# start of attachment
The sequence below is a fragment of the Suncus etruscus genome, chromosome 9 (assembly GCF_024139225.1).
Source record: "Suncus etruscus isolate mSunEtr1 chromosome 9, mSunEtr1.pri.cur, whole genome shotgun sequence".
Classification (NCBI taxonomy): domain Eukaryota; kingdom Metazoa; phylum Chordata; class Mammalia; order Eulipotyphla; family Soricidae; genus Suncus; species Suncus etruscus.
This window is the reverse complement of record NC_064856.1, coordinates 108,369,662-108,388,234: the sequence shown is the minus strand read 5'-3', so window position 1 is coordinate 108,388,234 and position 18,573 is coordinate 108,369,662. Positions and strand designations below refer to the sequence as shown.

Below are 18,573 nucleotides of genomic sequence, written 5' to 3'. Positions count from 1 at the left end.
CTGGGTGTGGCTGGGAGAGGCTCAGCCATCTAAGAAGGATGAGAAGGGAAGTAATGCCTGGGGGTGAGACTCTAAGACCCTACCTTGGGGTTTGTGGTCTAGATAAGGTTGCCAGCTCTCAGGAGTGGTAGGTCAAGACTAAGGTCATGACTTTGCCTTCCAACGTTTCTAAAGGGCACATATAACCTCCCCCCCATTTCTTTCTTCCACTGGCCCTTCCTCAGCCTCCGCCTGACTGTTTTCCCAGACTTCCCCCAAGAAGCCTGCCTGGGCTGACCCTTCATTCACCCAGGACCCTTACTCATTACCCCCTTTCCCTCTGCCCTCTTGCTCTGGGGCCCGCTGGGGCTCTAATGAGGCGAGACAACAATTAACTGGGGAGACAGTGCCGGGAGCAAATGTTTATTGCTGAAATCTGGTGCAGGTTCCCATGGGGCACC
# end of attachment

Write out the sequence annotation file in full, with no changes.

The sequence below is a fragment of the Suncus etruscus genome, chromosome 9 (assembly GCF_024139225.1).
Source record: "Suncus etruscus isolate mSunEtr1 chromosome 9, mSunEtr1.pri.cur, whole genome shotgun sequence".
Classification (NCBI taxonomy): domain Eukaryota; kingdom Metazoa; phylum Chordata; class Mammalia; order Eulipotyphla; family Soricidae; genus Suncus; species Suncus etruscus.
This window is the reverse complement of record NC_064856.1, coordinates 108,369,662-108,388,234: the sequence shown is the minus strand read 5'-3', so window position 1 is coordinate 108,388,234 and position 18,573 is coordinate 108,369,662. Positions and strand designations below refer to the sequence as shown.

Below are 18,573 nucleotides of genomic sequence, written 5' to 3'. Positions count from 1 at the left end.
CTGGGTGTGGCTGGGAGAGGCTCAGCCATCTAAGAAGGATGAGAAGGGAAGTAATGCCTGGGGGTGAGACTCTAAGACCCTACCTTGGGGTTTGTGGTCTAGATAAGGTTGCCAGCTCTCAGGAGTGGTAGGTCAAGACTAAGGTCATGACTTTGCCTTCCAACGTTTCTAAAGGGCACATATAACCTCCCCCCCATTTCTTTCTTCCACTGGCCCTTCCTCAGCCTCCGCCTGACTGTTTTCCCAGACTTCCCCCAAGAAGCCTGCCTGGGCTGACCCTTCATTCACCCAGGACCCTTACTCATTACCCCCTTTCCCTCTGCCCTCTTGCTCTGGGGCCCGCTGGGGCTCTAATGAGGCGAGACAACAATTAACTGGGGAGACAGTGCCGGGAGCAAATGTTTATTGCTGAAATCTGGTGCAGGTTCCCATGGGGCACC